• You could keep this line in the bucket till the reservoir is empty. You could also crank the engine of your car for a couple of seconds on the starter.
  • Once the pump gets empty, you could reconnect the whole system and refill the reservoir with the right type of fluid.
  • Lastly, run your vehicle back and forth for a couple of times to flush out all of the air from the system.

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Effects of Putting Brake Fluid in the PowerSteering

The following are some common consequences when you put brake fluid in the power steering intentionally or unintentionally:

  • The fluid has a bad smell and also affect the.
  • The swelled-up effects in most rubber seals are amplified, which leads to some leakage.
  • If you don’t get rid of all brake fluid soon, it would be very expensive to repair.
  • Long-term impacts are quite considerable even when the power steering of your car seems not to be influenced a lot.

Which Types of Fluid Should You Use for The Power Steering?

In general, there are 2 types of fluid that you would use for the power steering in your car, including power steering and automatic transmission fluid.

Importance of Using Power Steering Fluid

These days, there are a wide variety of heavy-loaded vehicles on the road. And such vehicles require a steering that could help to guide the wheels smoothly. In addition, with the development of advanced technology, accessories in a car, including the power steering system, are getting more complicated. Thus, we need to apply power steering or pressure transmission fluid to friction, corrosion, wear, and resistance.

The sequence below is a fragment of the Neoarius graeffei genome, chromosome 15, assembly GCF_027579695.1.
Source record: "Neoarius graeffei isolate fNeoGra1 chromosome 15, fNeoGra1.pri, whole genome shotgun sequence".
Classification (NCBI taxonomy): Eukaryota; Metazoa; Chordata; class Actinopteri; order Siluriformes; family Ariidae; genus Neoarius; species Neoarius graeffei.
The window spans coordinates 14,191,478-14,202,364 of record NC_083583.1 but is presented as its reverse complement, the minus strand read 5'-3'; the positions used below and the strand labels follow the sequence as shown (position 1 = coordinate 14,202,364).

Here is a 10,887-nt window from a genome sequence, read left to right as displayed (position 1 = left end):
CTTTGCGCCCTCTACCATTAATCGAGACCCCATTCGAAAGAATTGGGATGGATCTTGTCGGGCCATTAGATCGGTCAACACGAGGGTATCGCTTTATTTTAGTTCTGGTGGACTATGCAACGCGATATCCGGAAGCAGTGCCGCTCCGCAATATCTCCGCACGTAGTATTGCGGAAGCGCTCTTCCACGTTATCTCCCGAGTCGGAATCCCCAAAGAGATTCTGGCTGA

To have a better understanding of its significance, it is important to learn the structure of a power steering system. In general, it is designed with a pump powered by the car’s engine. This unit helps to provide high-pressure fluid in the power steering to a steering gear. Whenever you turn the steering, this fluid makes it simpler for you to turn the wheels. The type of fluid for a power steering system is mostly dependable on the material of this part.


After going through all necessary information above, we hope that you understand the basic facts to deal with this problem. Before making any decision, remember to take all potential consequences into consideration and take essential steps to keep your vehicle safe from common issues.

Related Article: What Should You Do When The Power Steering Does not Work Correctly?


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5 thoughts on “What Would Happen if You Put Brake Fluid in Power Steering?”

  1. Accidentally put about 1/2 of an ounce of brake fluid into my power steering reservoir, it was full. Should I flush it?



  2. My son put an 1/8th of a cup ( 3 – 4 cap full ) brake fluid in the power steering Reservoir. I have not turn to car on yet, I manage to take out about 1/2 or a little more of the fluid out that was in the reservoir using a straw. Should I be concern about anything now.